Go for the big $1300 saw. :yes: What the heck, start out right and you'll never regret it! :no:
 

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You guys really know your stuff...I've checked some videos on aligning table saws, so I am positive I can do it, just need a quality saw to keep the alignment. Seems like the cabinet adjustment (vs table) would the best choice. I mean I am no EXPERT, but I feel a bad alignment would keep me from being great.

I don't really want to take the chance of having a Ridgid 4512 saw not aligning...gotta pay to play I guess. So many people on here say buy once and take the hit. I'm beginning to think they know it all...this forum along with my other hobbies is like a bad addiction! ;)

I would love a real cabinet saw but I am on 110V right now, unless I can find a 15" floot 220V ext cord. Not sure what my parents would think if I brought a huge and heavy $1300 saw into the basement!!! Maybe all they need is a new table or something in return!!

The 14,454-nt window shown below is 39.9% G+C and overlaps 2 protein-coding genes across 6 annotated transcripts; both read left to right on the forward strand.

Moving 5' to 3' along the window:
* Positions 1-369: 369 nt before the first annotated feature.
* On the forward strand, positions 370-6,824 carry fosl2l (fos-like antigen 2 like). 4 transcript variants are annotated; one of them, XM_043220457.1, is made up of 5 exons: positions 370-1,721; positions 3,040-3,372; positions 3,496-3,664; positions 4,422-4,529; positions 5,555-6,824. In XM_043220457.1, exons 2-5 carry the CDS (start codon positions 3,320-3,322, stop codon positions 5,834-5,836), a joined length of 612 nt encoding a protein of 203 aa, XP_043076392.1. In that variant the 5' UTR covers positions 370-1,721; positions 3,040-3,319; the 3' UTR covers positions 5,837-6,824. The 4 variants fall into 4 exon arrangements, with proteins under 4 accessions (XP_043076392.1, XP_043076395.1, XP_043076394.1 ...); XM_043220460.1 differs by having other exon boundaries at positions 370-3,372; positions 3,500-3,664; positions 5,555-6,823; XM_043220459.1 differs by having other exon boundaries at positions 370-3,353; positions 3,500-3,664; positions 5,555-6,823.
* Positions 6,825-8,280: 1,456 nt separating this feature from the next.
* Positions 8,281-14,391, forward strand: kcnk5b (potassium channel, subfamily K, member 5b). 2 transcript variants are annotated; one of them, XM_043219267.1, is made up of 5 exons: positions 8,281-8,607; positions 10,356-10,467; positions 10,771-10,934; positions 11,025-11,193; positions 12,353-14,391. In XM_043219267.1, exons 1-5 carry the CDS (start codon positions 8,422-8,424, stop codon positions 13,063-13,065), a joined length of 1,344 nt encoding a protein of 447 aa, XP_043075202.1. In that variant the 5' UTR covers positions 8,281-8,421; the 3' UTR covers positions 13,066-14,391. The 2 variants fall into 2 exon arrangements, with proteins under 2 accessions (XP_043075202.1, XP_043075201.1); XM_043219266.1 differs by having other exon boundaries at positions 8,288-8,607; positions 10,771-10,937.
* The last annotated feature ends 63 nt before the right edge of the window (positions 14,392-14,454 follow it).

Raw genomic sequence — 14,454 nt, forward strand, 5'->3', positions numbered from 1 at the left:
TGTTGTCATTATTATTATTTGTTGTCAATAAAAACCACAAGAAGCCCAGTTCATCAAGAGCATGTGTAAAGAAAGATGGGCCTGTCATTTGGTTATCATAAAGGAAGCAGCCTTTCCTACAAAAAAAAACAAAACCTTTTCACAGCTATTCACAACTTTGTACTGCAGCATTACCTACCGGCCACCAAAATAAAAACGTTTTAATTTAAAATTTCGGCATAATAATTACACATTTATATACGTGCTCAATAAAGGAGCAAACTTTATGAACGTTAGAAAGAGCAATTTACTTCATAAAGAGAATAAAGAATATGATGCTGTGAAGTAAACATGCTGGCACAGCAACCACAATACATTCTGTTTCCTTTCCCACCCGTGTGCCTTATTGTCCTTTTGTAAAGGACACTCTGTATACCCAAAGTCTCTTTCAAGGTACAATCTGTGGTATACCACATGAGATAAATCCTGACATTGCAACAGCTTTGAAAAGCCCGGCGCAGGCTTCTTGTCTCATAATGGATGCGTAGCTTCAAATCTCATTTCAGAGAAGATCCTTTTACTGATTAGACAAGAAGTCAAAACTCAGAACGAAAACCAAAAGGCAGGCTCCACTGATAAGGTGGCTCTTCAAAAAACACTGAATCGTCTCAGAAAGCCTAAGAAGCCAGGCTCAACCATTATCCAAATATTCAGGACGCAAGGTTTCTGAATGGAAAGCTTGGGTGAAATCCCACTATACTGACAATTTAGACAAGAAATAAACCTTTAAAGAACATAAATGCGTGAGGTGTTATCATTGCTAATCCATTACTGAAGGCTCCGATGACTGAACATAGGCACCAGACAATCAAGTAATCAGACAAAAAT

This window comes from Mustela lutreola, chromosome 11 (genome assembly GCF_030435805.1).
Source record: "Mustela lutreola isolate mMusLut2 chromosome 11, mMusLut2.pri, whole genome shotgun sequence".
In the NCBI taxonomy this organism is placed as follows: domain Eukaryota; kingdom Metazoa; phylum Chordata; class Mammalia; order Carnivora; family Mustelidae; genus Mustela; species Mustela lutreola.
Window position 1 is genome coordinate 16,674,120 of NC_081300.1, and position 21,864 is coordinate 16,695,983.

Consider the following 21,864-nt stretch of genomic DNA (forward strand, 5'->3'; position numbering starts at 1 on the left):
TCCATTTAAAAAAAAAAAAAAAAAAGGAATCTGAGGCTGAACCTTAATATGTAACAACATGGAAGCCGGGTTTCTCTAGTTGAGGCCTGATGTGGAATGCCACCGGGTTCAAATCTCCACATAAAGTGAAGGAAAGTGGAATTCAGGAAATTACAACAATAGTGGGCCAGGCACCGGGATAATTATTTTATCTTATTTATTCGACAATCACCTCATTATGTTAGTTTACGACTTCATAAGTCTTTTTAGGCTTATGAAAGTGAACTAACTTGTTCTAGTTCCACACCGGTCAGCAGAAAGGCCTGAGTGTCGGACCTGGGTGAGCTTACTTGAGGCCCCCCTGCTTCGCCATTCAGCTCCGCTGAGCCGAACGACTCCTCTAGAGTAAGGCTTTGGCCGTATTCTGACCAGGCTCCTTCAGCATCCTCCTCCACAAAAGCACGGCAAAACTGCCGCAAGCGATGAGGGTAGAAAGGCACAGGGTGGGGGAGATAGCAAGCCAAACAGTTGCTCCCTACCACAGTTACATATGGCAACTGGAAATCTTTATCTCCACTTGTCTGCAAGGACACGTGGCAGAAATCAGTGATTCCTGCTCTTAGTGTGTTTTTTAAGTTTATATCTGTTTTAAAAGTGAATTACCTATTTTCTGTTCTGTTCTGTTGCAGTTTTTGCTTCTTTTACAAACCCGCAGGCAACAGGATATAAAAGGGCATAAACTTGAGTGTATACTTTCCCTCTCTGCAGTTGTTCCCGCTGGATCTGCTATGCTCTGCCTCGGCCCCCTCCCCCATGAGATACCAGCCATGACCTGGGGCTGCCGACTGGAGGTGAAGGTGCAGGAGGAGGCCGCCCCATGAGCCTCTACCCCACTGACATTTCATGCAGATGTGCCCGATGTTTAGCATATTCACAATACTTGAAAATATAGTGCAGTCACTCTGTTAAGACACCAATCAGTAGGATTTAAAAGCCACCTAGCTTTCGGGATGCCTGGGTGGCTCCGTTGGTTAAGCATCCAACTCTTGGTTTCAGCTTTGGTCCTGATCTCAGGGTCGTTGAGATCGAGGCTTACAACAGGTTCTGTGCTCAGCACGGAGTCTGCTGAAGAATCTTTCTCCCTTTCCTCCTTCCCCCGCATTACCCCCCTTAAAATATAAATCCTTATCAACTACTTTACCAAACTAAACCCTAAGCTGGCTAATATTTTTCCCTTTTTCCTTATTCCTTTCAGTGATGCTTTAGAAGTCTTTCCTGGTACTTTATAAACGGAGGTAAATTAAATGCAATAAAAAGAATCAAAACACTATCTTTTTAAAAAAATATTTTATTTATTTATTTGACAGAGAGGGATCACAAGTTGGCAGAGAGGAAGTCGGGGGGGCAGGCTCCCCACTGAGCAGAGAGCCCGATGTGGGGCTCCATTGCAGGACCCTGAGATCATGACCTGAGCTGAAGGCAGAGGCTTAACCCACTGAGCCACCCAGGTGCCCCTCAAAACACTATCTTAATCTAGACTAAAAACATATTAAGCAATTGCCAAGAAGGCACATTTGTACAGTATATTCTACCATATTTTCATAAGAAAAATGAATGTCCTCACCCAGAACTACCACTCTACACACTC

You guys can't think for me but you are very convincing
My table saw is almost always run off a 50' extension cord. Most tools in my shop, at one time or another, have been run off this same cord. It is a 12 gauge cord.

George
 

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In The Basement
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Discussion Starter #10
I think I'd have a problem "carrying" it to the basement. And wouldn't the 240V 14A use way more power than my current 110V 15A Craftsman 10" saw??

Great seems like an extension cord wouldn't be a problem..
 

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where's my table saw?
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not really

I think I'd have a problem "carrying" it to the basement. And wouldn't the 240V 14A use way more power than my current 110V 15A Craftsman 10" saw??